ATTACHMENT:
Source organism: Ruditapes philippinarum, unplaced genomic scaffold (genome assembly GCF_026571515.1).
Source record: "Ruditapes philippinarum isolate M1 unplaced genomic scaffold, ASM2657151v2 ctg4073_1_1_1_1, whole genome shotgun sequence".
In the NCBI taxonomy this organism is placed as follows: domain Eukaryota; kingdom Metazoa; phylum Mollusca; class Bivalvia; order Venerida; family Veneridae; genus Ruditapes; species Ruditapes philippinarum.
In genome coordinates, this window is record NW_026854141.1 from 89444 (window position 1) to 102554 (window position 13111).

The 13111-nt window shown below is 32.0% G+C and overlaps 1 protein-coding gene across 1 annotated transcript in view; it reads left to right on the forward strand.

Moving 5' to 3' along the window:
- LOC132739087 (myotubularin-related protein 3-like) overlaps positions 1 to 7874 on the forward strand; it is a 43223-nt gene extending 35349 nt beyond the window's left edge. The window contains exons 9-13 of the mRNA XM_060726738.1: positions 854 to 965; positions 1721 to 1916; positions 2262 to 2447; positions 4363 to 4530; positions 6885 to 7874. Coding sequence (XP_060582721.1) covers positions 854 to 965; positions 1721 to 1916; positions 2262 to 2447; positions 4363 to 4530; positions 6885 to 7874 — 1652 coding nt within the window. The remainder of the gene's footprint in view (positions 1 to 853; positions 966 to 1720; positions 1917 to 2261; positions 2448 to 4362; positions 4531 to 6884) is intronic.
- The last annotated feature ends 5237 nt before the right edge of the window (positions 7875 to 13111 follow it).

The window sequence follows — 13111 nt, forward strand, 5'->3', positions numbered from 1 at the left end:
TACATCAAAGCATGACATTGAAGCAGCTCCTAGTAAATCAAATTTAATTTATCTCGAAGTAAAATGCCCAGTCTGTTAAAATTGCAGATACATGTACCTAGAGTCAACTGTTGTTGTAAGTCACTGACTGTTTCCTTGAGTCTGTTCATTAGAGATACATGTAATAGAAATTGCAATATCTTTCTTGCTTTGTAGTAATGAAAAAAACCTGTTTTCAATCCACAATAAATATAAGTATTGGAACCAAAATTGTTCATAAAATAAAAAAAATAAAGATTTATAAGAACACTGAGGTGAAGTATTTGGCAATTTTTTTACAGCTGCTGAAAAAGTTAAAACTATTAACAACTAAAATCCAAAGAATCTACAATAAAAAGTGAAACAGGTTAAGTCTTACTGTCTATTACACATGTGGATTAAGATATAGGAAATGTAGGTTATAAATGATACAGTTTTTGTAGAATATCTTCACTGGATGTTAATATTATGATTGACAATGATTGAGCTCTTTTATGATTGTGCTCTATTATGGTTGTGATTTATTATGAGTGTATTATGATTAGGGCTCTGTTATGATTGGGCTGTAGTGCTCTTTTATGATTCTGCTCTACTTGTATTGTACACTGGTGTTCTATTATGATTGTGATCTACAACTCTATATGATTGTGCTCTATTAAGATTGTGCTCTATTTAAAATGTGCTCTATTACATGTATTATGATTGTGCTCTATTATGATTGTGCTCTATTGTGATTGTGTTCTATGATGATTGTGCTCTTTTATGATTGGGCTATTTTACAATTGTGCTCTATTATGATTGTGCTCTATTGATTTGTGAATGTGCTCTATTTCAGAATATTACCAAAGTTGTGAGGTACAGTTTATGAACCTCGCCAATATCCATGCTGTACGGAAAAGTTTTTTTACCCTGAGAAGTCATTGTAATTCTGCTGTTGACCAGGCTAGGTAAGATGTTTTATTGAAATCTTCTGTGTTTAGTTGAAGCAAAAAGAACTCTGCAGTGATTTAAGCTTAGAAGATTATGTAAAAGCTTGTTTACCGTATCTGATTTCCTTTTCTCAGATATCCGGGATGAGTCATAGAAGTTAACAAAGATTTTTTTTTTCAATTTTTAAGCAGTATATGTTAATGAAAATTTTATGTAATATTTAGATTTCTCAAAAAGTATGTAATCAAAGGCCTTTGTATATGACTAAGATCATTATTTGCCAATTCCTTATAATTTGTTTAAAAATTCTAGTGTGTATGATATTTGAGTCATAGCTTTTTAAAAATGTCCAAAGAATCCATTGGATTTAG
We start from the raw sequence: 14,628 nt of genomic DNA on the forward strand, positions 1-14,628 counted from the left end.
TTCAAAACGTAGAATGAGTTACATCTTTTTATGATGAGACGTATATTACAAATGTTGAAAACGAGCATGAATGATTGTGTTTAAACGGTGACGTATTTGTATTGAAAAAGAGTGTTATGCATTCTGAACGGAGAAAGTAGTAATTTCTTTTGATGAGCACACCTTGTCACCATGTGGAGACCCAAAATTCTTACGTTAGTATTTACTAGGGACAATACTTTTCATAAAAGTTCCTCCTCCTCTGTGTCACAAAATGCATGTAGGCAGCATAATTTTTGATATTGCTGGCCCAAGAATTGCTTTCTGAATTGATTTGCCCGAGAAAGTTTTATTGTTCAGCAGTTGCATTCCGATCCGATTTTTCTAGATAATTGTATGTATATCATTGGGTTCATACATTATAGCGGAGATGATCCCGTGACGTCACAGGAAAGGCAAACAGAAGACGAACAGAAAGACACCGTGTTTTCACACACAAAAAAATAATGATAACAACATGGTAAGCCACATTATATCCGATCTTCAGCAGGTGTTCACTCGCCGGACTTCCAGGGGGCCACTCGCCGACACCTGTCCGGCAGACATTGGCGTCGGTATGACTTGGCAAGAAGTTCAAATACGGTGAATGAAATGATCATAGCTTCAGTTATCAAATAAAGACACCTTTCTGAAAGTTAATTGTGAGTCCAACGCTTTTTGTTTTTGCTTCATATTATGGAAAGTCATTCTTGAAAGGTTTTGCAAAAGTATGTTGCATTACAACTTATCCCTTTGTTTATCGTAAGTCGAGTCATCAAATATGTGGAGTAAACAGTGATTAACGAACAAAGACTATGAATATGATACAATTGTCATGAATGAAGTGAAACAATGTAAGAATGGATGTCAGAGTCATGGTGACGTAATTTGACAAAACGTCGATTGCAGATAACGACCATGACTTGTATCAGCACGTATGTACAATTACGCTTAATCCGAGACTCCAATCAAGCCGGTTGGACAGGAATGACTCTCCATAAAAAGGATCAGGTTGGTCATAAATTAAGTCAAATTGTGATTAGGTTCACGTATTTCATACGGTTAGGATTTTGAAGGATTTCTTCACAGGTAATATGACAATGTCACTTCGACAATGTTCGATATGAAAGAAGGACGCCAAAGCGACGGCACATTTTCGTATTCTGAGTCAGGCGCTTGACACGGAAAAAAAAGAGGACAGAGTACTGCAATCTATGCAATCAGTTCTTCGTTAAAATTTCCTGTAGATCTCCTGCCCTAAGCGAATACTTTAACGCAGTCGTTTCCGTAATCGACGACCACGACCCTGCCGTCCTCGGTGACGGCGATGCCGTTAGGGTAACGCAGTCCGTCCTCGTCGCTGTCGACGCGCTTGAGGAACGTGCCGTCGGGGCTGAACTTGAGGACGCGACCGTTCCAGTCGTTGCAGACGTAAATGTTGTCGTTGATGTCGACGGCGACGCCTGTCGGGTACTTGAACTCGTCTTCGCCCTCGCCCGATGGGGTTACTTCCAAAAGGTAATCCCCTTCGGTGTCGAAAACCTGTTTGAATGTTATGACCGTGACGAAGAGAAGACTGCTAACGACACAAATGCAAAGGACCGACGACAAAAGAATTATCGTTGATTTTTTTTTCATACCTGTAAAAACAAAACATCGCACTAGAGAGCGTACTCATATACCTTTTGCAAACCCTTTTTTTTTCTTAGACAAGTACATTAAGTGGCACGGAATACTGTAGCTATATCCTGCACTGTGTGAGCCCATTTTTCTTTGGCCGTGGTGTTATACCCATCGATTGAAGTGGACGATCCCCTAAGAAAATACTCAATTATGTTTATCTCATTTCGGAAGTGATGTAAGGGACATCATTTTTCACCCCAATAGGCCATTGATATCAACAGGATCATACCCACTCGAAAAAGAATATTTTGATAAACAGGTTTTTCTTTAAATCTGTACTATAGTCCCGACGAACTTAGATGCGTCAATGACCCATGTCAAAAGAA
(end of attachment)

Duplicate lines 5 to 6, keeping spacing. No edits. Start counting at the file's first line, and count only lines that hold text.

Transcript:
The 13111-nt window shown below is 32.0% G+C and overlaps 1 protein-coding gene across 1 annotated transcript in view; it reads left to right on the forward strand.

Moving 5' to 3' along the window: